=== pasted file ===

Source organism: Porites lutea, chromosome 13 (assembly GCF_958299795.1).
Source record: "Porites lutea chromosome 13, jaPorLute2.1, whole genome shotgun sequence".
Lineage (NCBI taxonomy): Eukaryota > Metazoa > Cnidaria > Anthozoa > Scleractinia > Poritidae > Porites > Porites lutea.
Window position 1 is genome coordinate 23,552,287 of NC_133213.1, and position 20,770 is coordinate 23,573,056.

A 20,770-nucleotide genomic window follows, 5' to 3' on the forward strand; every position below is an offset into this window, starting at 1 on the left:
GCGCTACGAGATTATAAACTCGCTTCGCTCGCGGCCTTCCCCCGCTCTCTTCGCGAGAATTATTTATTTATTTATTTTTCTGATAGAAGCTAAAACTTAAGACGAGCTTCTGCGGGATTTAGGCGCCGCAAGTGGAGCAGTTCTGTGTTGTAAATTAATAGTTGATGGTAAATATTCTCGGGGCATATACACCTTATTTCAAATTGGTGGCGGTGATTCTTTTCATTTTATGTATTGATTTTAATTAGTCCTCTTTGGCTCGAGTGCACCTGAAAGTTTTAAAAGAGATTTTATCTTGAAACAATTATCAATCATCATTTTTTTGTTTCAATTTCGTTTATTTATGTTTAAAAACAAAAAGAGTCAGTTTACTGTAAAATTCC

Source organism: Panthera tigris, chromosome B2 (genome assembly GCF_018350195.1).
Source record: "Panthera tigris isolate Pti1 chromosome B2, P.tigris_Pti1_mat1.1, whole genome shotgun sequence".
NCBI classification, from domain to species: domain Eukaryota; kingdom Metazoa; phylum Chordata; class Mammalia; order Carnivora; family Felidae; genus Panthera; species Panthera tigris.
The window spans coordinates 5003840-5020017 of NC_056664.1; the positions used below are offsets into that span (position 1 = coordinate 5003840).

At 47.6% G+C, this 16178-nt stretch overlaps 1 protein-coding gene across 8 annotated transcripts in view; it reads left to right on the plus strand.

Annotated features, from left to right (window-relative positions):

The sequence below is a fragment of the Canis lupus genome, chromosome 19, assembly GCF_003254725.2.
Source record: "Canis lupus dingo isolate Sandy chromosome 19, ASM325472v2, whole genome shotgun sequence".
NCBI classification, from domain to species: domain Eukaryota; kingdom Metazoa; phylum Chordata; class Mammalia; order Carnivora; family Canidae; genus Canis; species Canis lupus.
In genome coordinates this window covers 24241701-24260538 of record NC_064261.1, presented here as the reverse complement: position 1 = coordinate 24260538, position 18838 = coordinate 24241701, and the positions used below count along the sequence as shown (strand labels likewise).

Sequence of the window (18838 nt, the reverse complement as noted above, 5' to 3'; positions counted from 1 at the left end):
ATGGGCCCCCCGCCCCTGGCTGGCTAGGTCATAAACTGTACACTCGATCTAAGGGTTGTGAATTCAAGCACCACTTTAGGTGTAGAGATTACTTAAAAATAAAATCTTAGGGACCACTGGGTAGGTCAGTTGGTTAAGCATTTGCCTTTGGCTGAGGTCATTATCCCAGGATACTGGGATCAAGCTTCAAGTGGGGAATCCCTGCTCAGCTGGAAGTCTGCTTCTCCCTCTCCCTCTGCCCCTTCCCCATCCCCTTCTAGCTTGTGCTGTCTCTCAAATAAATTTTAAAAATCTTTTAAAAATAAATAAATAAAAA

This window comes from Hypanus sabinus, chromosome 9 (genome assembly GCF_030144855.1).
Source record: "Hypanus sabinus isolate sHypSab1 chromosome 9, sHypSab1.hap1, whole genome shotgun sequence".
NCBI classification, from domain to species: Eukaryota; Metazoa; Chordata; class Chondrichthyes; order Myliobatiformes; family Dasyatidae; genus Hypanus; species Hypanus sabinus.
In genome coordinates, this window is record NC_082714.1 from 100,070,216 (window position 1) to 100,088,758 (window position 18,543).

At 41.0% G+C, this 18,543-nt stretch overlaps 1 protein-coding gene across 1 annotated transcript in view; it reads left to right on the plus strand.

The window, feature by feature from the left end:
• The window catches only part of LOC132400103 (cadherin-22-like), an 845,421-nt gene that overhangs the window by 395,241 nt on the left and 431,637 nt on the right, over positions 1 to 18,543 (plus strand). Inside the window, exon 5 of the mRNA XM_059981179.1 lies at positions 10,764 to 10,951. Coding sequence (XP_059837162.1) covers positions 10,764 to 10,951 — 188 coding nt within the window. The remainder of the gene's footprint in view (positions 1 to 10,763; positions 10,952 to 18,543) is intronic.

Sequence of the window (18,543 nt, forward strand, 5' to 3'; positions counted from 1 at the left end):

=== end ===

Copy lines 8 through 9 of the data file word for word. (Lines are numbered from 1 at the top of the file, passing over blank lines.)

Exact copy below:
Source record: "Panthera tigris isolate Pti1 chromosome B2, P.tigris_Pti1_mat1.1, whole genome shotgun sequence".
NCBI classification, from domain to species: domain Eukaryota; kingdom Metazoa; phylum Chordata; class Mammalia; order Carnivora; family Felidae; genus Panthera; species Panthera tigris.